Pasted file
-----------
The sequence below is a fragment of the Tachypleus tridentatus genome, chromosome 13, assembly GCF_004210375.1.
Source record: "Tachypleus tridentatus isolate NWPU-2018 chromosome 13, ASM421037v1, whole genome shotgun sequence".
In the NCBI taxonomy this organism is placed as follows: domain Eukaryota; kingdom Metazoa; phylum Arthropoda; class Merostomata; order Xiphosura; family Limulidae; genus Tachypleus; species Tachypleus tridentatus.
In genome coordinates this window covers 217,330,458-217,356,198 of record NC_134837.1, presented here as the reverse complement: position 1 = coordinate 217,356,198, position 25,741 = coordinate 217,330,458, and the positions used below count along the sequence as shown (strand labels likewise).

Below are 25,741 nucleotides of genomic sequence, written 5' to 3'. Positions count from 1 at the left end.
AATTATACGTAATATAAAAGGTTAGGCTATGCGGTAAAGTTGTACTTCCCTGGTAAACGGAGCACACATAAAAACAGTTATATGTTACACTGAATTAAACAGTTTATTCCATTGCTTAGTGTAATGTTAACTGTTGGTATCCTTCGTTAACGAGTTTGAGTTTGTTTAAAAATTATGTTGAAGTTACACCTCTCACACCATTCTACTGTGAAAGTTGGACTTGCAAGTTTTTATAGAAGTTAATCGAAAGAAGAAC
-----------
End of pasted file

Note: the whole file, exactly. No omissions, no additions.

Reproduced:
The sequence below is a fragment of the Tachypleus tridentatus genome, chromosome 13, assembly GCF_004210375.1.
Source record: "Tachypleus tridentatus isolate NWPU-2018 chromosome 13, ASM421037v1, whole genome shotgun sequence".
In the NCBI taxonomy this organism is placed as follows: domain Eukaryota; kingdom Metazoa; phylum Arthropoda; class Merostomata; order Xiphosura; family Limulidae; genus Tachypleus; species Tachypleus tridentatus.
In genome coordinates this window covers 217,330,458-217,356,198 of record NC_134837.1, presented here as the reverse complement: position 1 = coordinate 217,356,198, position 25,741 = coordinate 217,330,458, and the positions used below count along the sequence as shown (strand labels likewise).

Below are 25,741 nucleotides of genomic sequence, written 5' to 3'. Positions count from 1 at the left end.
AATTATACGTAATATAAAAGGTTAGGCTATGCGGTAAAGTTGTACTTCCCTGGTAAACGGAGCACACATAAAAACAGTTATATGTTACACTGAATTAAACAGTTTATTCCATTGCTTAGTGTAATGTTAACTGTTGGTATCCTTCGTTAACGAGTTTGAGTTTGTTTAAAAATTATGTTGAAGTTACACCTCTCACACCATTCTACTGTGAAAGTTGGACTTGCAAGTTTTTATAGAAGTTAATCGAAAGAAGAAC